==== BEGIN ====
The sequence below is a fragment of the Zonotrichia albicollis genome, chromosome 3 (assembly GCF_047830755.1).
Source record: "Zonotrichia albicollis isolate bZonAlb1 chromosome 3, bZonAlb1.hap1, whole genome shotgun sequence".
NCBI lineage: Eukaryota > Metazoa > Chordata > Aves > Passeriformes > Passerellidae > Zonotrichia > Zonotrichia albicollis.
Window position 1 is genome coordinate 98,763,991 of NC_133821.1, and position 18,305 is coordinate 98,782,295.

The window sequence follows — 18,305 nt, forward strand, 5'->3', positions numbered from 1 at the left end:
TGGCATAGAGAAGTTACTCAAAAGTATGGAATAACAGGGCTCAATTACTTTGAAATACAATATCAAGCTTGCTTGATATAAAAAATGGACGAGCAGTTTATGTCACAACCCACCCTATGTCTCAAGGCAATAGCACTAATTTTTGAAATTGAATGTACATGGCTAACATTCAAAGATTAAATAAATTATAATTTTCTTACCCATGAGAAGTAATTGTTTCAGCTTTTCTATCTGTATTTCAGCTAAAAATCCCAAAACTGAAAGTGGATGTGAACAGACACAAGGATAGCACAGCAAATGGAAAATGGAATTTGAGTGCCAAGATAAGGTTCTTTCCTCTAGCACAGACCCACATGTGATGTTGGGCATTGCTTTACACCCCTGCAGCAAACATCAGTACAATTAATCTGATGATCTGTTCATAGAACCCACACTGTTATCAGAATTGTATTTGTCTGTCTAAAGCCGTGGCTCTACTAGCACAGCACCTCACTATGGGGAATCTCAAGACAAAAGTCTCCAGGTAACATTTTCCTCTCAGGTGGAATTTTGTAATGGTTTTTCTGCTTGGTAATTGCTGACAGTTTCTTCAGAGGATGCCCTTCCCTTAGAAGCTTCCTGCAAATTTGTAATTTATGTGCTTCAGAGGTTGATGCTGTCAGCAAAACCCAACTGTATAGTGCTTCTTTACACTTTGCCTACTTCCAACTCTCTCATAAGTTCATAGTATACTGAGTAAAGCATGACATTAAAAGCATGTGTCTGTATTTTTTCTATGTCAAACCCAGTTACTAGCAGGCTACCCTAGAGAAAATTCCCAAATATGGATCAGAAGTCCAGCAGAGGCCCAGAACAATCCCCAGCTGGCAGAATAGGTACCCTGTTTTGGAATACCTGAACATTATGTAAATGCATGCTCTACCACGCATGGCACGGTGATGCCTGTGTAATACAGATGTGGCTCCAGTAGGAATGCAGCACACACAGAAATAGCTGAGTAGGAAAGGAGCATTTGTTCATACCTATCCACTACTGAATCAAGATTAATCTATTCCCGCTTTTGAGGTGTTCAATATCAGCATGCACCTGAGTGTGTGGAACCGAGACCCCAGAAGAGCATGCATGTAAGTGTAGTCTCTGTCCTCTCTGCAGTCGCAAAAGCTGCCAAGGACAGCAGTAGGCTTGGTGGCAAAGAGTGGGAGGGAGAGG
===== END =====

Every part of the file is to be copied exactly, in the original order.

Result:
The sequence below is a fragment of the Zonotrichia albicollis genome, chromosome 3 (assembly GCF_047830755.1).
Source record: "Zonotrichia albicollis isolate bZonAlb1 chromosome 3, bZonAlb1.hap1, whole genome shotgun sequence".
NCBI lineage: Eukaryota > Metazoa > Chordata > Aves > Passeriformes > Passerellidae > Zonotrichia > Zonotrichia albicollis.
Window position 1 is genome coordinate 98,763,991 of NC_133821.1, and position 18,305 is coordinate 98,782,295.

The window sequence follows — 18,305 nt, forward strand, 5'->3', positions numbered from 1 at the left end:
TGGCATAGAGAAGTTACTCAAAAGTATGGAATAACAGGGCTCAATTACTTTGAAATACAATATCAAGCTTGCTTGATATAAAAAATGGACGAGCAGTTTATGTCACAACCCACCCTATGTCTCAAGGCAATAGCACTAATTTTTGAAATTGAATGTACATGGCTAACATTCAAAGATTAAATAAATTATAATTTTCTTACCCATGAGAAGTAATTGTTTCAGCTTTTCTATCTGTATTTCAGCTAAAAATCCCAAAACTGAAAGTGGATGTGAACAGACACAAGGATAGCACAGCAAATGGAAAATGGAATTTGAGTGCCAAGATAAGGTTCTTTCCTCTAGCACAGACCCACATGTGATGTTGGGCATTGCTTTACACCCCTGCAGCAAACATCAGTACAATTAATCTGATGATCTGTTCATAGAACCCACACTGTTATCAGAATTGTATTTGTCTGTCTAAAGCCGTGGCTCTACTAGCACAGCACCTCACTATGGGGAATCTCAAGACAAAAGTCTCCAGGTAACATTTTCCTCTCAGGTGGAATTTTGTAATGGTTTTTCTGCTTGGTAATTGCTGACAGTTTCTTCAGAGGATGCCCTTCCCTTAGAAGCTTCCTGCAAATTTGTAATTTATGTGCTTCAGAGGTTGATGCTGTCAGCAAAACCCAACTGTATAGTGCTTCTTTACACTTTGCCTACTTCCAACTCTCTCATAAGTTCATAGTATACTGAGTAAAGCATGACATTAAAAGCATGTGTCTGTATTTTTTCTATGTCAAACCCAGTTACTAGCAGGCTACCCTAGAGAAAATTCCCAAATATGGATCAGAAGTCCAGCAGAGGCCCAGAACAATCCCCAGCTGGCAGAATAGGTACCCTGTTTTGGAATACCTGAACATTATGTAAATGCATGCTCTACCACGCATGGCACGGTGATGCCTGTGTAATACAGATGTGGCTCCAGTAGGAATGCAGCACACACAGAAATAGCTGAGTAGGAAAGGAGCATTTGTTCATACCTATCCACTACTGAATCAAGATTAATCTATTCCCGCTTTTGAGGTGTTCAATATCAGCATGCACCTGAGTGTGTGGAACCGAGACCCCAGAAGAGCATGCATGTAAGTGTAGTCTCTGTCCTCTCTGCAGTCGCAAAAGCTGCCAAGGACAGCAGTAGGCTTGGTGGCAAAGAGTGGGAGGGAGAGG